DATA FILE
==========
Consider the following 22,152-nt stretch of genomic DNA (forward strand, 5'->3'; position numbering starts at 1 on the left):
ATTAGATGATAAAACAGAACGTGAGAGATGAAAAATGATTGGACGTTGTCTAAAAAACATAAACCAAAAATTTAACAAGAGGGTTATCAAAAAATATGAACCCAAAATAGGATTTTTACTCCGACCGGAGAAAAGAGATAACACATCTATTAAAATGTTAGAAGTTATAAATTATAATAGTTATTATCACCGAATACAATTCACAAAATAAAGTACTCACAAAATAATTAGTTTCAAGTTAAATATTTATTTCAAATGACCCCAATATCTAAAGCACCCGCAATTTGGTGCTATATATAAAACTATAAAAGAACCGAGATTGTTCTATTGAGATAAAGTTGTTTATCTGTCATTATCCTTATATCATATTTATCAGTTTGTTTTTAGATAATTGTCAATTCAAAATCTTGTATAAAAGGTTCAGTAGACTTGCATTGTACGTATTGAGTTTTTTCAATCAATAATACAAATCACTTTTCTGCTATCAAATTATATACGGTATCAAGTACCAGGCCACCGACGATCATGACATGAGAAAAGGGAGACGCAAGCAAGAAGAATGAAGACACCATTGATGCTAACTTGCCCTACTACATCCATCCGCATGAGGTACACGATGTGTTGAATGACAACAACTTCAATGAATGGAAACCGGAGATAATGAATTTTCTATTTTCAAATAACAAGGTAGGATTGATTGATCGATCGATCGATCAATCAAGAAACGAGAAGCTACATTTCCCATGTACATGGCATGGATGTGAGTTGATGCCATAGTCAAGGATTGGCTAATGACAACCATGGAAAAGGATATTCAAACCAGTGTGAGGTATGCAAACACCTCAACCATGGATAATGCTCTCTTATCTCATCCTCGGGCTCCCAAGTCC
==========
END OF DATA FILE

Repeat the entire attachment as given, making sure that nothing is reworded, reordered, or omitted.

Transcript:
Consider the following 22,152-nt stretch of genomic DNA (forward strand, 5'->3'; position numbering starts at 1 on the left):
ATTAGATGATAAAACAGAACGTGAGAGATGAAAAATGATTGGACGTTGTCTAAAAAACATAAACCAAAAATTTAACAAGAGGGTTATCAAAAAATATGAACCCAAAATAGGATTTTTACTCCGACCGGAGAAAAGAGATAACACATCTATTAAAATGTTAGAAGTTATAAATTATAATAGTTATTATCACCGAATACAATTCACAAAATAAAGTACTCACAAAATAATTAGTTTCAAGTTAAATATTTATTTCAAATGACCCCAATATCTAAAGCACCCGCAATTTGGTGCTATATATAAAACTATAAAAGAACCGAGATTGTTCTATTGAGATAAAGTTGTTTATCTGTCATTATCCTTATATCATATTTATCAGTTTGTTTTTAGATAATTGTCAATTCAAAATCTTGTATAAAAGGTTCAGTAGACTTGCATTGTACGTATTGAGTTTTTTCAATCAATAATACAAATCACTTTTCTGCTATCAAATTATATACGGTATCAAGTACCAGGCCACCGACGATCATGACATGAGAAAAGGGAGACGCAAGCAAGAAGAATGAAGACACCATTGATGCTAACTTGCCCTACTACATCCATCCGCATGAGGTACACGATGTGTTGAATGACAACAACTTCAATGAATGGAAACCGGAGATAATGAATTTTCTATTTTCAAATAACAAGGTAGGATTGATTGATCGATCGATCGATCAATCAAGAAACGAGAAGCTACATTTCCCATGTACATGGCATGGATGTGAGTTGATGCCATAGTCAAGGATTGGCTAATGACAACCATGGAAAAGGATATTCAAACCAGTGTGAGGTATGCAAACACCTCAACCATGGATAATGCTCTCTTATCTCATCCTCGGGCTCCCAAGTCC